Yesterday I took my 1982 Honda Rebel out for a ride and the spark plug blew out of the socket. That was quite surprising. Fortunately, even though I had been riding for 45 minutes, I was only a half-mile from my house. Running on one spark plug, I rode noisily home, getting embarrassing attention from my neighbors.
Knowing that the spark plug popped out because the threads were stripped, I purchased a Helicoil Repair Kit from Amesbury Industrial Supply to repair the stripped threads. I had never done this job before. Heck, I'd never even seen someone do it. I only knew what to buy because a friend told me over the phone. The information included in the kit was not comprehensive enough to follow as instructions. So, being in the age of instant information, I went to look for a "how-to" video online. I found one, but it was not very helpful. The part the narrator was working on was sitting on a work bench and I did not want to go taking the cylinder head off to do this job. Not seeing more videos with my search, I went to a Popular Mechanics article, "How to Repair Stripped Spark Plug Threads." Perfect! Then I read:
Super. Practice? Not gonna happen. Another good article on the subject is from Auto Media. I also accessed the experience of others by reading as many comments on the procedure as I could find. None were very encouraging. I had no air compressor to blow out the chips. The tap did not have a handle. And every male I had encountered (at the two auto supply shops and the coffee shop where my daughter works) said "good luck" with that tone of "yeah, sure you can". Even the friend who'd told me the tools I needed kept asking if he should come over and help, but he had a dinner date in Boston which he did not need to be late for. I was feeling like I had (again?) taken on more than I should.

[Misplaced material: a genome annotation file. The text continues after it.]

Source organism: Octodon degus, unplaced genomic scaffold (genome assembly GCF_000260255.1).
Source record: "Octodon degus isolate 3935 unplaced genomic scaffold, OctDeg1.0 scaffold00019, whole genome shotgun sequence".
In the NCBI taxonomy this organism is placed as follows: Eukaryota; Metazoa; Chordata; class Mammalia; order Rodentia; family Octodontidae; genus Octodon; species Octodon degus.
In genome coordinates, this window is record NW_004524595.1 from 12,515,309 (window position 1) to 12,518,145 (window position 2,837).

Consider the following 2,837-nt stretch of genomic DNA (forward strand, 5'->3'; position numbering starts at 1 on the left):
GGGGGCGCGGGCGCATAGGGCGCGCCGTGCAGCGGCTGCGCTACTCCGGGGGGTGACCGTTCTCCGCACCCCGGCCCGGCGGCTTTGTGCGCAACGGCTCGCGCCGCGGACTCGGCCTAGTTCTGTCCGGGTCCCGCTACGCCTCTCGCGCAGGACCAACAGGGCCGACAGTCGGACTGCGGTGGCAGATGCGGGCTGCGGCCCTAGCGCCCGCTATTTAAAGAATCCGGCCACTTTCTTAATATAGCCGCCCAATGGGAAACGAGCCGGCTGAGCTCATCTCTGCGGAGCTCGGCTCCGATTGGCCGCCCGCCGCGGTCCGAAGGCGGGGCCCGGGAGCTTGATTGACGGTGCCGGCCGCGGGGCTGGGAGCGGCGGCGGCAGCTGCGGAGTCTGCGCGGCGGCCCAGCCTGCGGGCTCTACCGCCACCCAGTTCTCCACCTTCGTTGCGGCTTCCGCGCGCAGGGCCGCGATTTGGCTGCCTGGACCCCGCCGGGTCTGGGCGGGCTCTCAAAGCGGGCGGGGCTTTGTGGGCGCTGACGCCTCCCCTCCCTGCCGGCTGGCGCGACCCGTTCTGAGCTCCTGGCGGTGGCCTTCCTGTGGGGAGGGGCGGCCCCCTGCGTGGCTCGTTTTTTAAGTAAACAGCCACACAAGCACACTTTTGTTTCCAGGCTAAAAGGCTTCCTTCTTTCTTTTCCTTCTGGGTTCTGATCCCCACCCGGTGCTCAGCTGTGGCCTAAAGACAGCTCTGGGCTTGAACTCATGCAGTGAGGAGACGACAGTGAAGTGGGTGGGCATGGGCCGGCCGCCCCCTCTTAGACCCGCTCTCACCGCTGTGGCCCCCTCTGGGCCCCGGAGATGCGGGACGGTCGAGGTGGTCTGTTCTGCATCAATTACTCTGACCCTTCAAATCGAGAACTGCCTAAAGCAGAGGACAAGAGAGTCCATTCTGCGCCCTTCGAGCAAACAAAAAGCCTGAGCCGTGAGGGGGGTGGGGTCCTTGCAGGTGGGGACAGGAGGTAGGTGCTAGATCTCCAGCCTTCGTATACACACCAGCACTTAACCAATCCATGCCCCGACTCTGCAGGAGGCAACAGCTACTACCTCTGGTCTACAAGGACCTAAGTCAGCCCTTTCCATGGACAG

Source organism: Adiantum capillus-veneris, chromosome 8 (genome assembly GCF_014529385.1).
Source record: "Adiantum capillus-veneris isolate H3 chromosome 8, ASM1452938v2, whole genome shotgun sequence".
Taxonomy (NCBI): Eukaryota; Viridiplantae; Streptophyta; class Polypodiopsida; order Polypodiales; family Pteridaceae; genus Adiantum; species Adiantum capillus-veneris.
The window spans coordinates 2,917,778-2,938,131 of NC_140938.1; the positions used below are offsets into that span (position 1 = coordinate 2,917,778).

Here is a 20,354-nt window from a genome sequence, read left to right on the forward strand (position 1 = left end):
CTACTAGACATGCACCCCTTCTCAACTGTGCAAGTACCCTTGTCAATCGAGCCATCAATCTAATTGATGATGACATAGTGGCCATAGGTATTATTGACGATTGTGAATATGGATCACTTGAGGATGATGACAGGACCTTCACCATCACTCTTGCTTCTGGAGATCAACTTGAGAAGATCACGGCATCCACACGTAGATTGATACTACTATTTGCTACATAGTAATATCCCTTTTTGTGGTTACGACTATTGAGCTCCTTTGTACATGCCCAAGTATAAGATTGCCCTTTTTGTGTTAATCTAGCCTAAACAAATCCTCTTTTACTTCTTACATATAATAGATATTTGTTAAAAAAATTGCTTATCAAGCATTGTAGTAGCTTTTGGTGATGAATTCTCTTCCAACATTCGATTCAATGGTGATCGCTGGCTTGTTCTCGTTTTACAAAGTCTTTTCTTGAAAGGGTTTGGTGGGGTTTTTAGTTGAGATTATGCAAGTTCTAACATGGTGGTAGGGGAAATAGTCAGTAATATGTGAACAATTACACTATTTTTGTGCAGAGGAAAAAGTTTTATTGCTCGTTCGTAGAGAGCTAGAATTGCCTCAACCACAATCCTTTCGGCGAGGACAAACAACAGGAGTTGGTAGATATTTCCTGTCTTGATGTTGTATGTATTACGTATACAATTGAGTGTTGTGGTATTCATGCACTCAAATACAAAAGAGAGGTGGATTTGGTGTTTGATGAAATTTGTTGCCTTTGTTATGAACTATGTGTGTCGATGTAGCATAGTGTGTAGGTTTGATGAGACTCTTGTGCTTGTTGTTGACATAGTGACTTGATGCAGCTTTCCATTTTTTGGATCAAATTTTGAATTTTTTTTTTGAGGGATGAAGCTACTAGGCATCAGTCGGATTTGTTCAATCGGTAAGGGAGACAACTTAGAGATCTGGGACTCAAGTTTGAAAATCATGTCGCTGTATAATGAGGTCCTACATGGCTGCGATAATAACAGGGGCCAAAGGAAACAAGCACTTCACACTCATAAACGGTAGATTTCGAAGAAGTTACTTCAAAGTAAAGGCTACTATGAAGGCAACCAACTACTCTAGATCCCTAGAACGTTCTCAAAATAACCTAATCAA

Warning: Installing a Helicoil or other threaded insert looks simple -- but it's not. Any readers out there who wish to attempt it might want to practice a couple of times on scrap parts.
But I did it! And was stoked about it. It is a wonderful feeling to tackle a problem out of your comfort zone and solve it. Not to say there weren't glitches. I used a channellock to turn the tap, going slowly and backing it out ever now and then to wipe off the chips sticking to the grease; it was awkward and could only make 1/3 turns before having to be moved. I dropped the coil tang in; that resulted in a lot of swearing but once I stopped and calmed down I purchased a telescoping magnet and retrieved it. The spark plug still needs regapping but I'll need to buy a tool.
This story has a moral and is really about not allowing preconceptions to determine who you are or what you do. If you want to do something, then you can; it's all about you making that decision. No one can make you more or less, better or worse. Yeah, I'm blond, but I'm not dumb.